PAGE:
The Lord Protector's Daugther
The Lord-Protector’s Daughter is the seventh novel in the Corean Chronicles by L.E. Modesitt and is a standalone novel as compared to the two trilogies that Modesitt has written in the world of Corus. The Lord-Protector’s Daughter takes places several hundred years after the events of Soarer’s Choice.
Mykella, the eldest daughter of the Lord-Protector of Lanachrona, discovers that someone is diverting significant sums of money from her father’s treasury. One of the ancient soarers appears to Mykella, telling her that she must go to the antique stone Table in the cellars of the Palace and find her Talent in order to save her land and her world.
From there, matters become more perilous. There are attempts to remove Mykella and her sisters from Tempre by marrying them off to lords in neighbouring lands, and fatal and near fatal accidents occur to members of her family and trusted retainers. While Mykella develops a solid idea of who stands behind it all, every attempted solution is used to discredit her. How can she save their father and land?
The synopsis above basically covers the whole story so I will not say anymore as even a small summary in addition would reveal too much of the story. I have read other novels by Modesitt and most of the time they are coming of age stories which follow the main character, usually male, as he grows towards maturity. The Lord-Protector’s Daughter see this change as Modesitt choses an female lead character. Now, I do not know if this change is the main reason but this book is not up to his usual standards and I was left feeling let down by the story and the ending in particular.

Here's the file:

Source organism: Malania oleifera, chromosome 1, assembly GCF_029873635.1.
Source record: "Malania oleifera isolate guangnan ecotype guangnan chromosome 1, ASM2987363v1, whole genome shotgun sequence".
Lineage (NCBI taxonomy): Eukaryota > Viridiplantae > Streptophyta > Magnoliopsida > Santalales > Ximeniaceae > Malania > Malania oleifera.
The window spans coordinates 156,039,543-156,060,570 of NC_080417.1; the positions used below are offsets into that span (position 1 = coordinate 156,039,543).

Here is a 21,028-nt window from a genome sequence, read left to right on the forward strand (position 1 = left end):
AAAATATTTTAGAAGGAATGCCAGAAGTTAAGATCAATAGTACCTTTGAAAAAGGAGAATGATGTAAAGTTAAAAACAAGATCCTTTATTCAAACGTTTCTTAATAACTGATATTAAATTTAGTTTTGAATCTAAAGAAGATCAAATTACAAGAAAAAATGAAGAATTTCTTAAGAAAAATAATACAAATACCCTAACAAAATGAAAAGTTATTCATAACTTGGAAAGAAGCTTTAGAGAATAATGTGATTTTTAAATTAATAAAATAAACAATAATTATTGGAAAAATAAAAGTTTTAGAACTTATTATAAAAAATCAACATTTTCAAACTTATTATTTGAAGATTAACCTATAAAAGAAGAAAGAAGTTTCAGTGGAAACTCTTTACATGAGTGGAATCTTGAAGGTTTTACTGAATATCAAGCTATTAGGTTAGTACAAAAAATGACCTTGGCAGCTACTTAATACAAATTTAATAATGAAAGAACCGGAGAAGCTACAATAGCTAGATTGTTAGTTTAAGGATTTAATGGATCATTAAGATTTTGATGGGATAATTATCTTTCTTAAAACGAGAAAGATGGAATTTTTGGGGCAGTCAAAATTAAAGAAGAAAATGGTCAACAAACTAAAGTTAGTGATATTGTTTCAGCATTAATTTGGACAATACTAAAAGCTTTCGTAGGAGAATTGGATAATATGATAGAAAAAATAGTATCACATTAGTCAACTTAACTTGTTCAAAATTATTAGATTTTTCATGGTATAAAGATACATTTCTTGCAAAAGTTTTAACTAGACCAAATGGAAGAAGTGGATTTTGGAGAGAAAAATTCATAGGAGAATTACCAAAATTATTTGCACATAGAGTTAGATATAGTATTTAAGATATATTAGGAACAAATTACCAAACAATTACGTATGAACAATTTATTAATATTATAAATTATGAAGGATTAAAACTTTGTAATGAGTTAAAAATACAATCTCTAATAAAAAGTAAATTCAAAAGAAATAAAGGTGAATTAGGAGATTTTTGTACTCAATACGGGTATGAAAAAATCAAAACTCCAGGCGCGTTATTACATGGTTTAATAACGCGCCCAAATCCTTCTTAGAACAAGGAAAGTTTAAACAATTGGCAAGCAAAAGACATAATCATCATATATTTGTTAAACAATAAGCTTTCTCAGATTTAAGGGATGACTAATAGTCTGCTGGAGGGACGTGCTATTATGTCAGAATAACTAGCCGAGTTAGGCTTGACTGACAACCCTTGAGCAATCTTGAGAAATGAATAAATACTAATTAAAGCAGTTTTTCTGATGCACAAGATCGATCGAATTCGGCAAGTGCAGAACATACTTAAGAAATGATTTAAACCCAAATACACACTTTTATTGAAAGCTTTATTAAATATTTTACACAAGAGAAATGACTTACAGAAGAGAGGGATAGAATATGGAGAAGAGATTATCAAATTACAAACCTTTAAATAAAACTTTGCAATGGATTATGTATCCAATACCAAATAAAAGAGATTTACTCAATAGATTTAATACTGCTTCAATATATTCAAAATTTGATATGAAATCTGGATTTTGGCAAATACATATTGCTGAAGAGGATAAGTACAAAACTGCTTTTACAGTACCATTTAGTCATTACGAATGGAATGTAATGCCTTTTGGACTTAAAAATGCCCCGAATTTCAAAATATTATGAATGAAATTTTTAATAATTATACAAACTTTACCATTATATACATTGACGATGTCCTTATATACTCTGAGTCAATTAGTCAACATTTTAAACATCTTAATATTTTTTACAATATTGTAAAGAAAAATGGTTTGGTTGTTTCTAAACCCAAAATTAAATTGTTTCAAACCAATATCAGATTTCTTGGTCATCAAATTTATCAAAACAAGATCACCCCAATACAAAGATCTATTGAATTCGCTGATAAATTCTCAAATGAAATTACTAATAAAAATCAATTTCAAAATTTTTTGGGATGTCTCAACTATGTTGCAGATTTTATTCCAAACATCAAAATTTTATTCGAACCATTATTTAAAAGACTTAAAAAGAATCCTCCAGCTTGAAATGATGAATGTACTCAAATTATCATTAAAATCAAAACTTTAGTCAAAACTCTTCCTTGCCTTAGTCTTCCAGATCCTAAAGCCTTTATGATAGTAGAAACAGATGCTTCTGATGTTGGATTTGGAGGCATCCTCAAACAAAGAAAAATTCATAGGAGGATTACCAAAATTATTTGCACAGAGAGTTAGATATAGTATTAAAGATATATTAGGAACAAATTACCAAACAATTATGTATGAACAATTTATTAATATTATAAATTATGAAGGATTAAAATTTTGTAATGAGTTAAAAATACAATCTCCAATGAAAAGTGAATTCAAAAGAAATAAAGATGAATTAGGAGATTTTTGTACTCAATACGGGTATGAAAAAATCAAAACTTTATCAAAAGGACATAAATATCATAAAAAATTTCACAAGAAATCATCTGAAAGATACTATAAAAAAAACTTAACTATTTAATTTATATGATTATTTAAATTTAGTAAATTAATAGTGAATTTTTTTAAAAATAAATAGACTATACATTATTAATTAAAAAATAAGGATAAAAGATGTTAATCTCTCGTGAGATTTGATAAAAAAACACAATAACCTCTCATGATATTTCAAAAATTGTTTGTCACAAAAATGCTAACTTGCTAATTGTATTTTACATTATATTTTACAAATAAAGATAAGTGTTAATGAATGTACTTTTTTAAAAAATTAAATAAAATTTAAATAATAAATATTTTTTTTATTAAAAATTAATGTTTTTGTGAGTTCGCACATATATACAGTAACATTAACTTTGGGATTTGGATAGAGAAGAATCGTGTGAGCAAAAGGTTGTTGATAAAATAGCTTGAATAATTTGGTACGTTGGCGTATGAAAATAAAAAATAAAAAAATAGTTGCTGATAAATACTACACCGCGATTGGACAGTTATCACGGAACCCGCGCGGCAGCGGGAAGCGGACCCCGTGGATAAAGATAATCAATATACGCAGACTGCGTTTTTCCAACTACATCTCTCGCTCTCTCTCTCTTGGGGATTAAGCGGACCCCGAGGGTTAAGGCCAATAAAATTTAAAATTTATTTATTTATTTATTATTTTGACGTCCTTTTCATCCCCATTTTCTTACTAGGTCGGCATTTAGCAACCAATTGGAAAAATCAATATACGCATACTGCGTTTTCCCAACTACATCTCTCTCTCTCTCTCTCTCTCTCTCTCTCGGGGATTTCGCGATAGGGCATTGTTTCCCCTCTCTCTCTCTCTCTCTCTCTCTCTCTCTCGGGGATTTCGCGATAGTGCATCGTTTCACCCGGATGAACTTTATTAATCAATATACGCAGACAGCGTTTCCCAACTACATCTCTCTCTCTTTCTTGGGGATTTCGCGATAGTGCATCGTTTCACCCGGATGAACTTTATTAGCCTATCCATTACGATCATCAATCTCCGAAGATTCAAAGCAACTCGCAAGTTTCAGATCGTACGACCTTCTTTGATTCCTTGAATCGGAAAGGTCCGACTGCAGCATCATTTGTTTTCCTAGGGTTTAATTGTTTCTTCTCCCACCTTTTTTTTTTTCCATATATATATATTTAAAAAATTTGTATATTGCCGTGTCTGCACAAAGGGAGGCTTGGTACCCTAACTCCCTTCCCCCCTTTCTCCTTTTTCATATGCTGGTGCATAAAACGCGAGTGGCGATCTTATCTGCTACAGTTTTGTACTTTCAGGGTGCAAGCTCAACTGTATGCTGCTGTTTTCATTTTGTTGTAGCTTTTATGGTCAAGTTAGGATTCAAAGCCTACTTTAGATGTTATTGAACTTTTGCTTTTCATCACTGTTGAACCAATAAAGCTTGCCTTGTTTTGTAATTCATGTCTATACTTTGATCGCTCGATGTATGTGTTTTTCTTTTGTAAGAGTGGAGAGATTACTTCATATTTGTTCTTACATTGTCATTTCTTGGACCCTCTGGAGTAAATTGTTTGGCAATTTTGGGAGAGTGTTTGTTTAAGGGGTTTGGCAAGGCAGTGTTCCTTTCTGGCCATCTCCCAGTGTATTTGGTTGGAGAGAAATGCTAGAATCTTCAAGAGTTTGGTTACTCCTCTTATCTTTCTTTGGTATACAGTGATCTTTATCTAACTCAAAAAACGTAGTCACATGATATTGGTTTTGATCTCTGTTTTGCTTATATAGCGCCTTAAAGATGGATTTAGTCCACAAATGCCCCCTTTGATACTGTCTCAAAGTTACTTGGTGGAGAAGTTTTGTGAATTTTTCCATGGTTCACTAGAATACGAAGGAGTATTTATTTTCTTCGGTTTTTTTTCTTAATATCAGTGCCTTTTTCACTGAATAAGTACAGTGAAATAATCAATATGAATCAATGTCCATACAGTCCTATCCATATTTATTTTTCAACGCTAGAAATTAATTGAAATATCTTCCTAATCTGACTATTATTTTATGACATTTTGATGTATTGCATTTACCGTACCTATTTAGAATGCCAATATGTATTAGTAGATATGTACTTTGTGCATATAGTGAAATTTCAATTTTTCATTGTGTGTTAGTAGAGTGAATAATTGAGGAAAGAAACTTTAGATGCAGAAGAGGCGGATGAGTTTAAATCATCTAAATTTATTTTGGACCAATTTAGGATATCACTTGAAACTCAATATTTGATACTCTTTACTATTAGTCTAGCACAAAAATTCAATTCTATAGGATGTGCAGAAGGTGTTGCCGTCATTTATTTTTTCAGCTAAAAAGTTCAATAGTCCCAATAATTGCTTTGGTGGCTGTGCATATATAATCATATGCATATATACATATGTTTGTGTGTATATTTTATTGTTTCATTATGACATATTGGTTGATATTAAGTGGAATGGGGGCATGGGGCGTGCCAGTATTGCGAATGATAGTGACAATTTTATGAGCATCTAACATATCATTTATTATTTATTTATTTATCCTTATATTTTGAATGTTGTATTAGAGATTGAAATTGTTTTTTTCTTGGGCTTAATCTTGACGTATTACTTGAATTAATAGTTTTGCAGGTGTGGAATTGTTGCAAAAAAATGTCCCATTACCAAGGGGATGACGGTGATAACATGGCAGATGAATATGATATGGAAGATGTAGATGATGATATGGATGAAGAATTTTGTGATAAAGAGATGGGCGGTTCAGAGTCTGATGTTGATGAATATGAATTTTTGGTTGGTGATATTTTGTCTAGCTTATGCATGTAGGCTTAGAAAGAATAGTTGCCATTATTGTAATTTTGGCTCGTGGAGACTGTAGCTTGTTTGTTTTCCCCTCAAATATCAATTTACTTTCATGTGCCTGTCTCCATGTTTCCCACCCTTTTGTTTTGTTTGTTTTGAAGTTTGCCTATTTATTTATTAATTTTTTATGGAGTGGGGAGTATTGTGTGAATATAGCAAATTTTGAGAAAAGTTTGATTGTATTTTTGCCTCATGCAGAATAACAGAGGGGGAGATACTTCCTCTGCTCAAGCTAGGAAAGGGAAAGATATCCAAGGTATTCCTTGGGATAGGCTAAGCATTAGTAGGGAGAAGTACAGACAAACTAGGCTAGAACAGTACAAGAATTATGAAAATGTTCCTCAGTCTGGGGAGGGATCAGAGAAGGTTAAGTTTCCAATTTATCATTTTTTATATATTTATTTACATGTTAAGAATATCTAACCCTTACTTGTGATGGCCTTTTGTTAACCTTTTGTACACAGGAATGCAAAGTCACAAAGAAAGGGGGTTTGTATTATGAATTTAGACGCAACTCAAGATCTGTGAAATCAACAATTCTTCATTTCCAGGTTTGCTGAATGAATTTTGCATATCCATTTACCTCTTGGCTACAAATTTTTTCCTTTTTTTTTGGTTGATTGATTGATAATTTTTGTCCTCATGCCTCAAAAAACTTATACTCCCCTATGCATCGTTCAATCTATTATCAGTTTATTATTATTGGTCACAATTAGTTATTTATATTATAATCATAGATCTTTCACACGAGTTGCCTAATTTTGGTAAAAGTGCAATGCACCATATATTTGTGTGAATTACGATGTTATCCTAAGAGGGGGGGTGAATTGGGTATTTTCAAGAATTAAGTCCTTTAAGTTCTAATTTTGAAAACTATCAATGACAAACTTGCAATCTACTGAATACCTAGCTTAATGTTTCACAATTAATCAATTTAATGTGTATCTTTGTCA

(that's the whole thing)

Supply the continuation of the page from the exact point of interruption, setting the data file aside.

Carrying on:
I somehow get the idea that Modesitt is more in favour of dialogue and the human nature of his characters than the actual “brutal” magic. The result is that The Lord-Protector’s Daughter is too lengthy and repetitive (I actually snoozed off while reading the beginning of the book). The initial chapters all follow the same structure: Mykella wakes, washes, has breakfast, washes her hands, goes over the finance ledgers (where she discovers fraud), dines with her family, goes off exploring table and then turn in to bed. This sequences of events fills up half of the book (and its only 292 pages).
Modesitt could have used the world of Corus more extensively – The Lord-Protectors Daughter plays out in between the first and second trilogy and there could have been more elaboration on how the world had changed in the time following the events covered in Soarer’s Choice.
Modesitt uses several recurring characters in The Lord-Protectors Daughter: Mykella, her father, her two sisters, her brother and her uncle and his son. There were many possibilities here for the author to create a more intricate plot (even within only 292 pages) but he did not and I was thoroughly let down by the abrupt and poor ending of the book. It was not even logical. I have enjoyed his other books, admittedly they are not great but they are at least good fun to read.
I hope that The Lord-Protector’s Daughter is just and minor set back and that Modesitt changes some aspects in the books still to come – there were exciting possibilities in the book but Modesitt failed to grab them. The Lord-Protector’s Daughter is a mediocre addition to the Corean Chronicles.